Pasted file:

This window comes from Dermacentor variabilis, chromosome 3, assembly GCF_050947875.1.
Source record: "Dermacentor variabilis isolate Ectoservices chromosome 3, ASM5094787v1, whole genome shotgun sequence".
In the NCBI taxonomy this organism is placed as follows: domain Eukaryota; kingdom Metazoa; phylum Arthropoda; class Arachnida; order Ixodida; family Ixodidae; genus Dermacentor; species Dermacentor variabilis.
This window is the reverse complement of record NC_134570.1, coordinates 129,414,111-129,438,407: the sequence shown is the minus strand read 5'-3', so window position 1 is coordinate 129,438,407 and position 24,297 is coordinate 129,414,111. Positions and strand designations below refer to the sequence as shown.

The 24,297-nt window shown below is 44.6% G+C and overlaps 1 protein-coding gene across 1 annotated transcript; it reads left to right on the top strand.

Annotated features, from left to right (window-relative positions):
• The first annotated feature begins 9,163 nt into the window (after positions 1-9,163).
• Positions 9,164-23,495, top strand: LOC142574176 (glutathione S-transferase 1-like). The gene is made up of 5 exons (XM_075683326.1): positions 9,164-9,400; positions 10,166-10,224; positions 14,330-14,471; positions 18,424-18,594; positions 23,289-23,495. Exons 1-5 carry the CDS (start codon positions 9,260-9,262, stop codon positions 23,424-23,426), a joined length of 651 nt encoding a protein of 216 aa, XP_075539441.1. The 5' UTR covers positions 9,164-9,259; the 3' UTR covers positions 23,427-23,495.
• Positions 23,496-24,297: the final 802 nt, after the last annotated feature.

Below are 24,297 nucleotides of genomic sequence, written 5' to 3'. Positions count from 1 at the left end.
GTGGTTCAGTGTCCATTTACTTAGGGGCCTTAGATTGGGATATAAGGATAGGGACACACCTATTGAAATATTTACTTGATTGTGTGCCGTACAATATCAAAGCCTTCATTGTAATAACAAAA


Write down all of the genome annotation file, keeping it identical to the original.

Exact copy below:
This window comes from Dermacentor variabilis, chromosome 3, assembly GCF_050947875.1.
Source record: "Dermacentor variabilis isolate Ectoservices chromosome 3, ASM5094787v1, whole genome shotgun sequence".
In the NCBI taxonomy this organism is placed as follows: domain Eukaryota; kingdom Metazoa; phylum Arthropoda; class Arachnida; order Ixodida; family Ixodidae; genus Dermacentor; species Dermacentor variabilis.
This window is the reverse complement of record NC_134570.1, coordinates 129,414,111-129,438,407: the sequence shown is the minus strand read 5'-3', so window position 1 is coordinate 129,438,407 and position 24,297 is coordinate 129,414,111. Positions and strand designations below refer to the sequence as shown.

The 24,297-nt window shown below is 44.6% G+C and overlaps 1 protein-coding gene across 1 annotated transcript; it reads left to right on the top strand.

Annotated features, from left to right (window-relative positions):
• The first annotated feature begins 9,163 nt into the window (after positions 1-9,163).
• Positions 9,164-23,495, top strand: LOC142574176 (glutathione S-transferase 1-like). The gene is made up of 5 exons (XM_075683326.1): positions 9,164-9,400; positions 10,166-10,224; positions 14,330-14,471; positions 18,424-18,594; positions 23,289-23,495. Exons 1-5 carry the CDS (start codon positions 9,260-9,262, stop codon positions 23,424-23,426), a joined length of 651 nt encoding a protein of 216 aa, XP_075539441.1. The 5' UTR covers positions 9,164-9,259; the 3' UTR covers positions 23,427-23,495.
• Positions 23,496-24,297: the final 802 nt, after the last annotated feature.

Below are 24,297 nucleotides of genomic sequence, written 5' to 3'. Positions count from 1 at the left end.
GTGGTTCAGTGTCCATTTACTTAGGGGCCTTAGATTGGGATATAAGGATAGGGACACACCTATTGAAATATTTACTTGATTGTGTGCCGTACAATATCAAAGCCTTCATTGTAATAACAAAA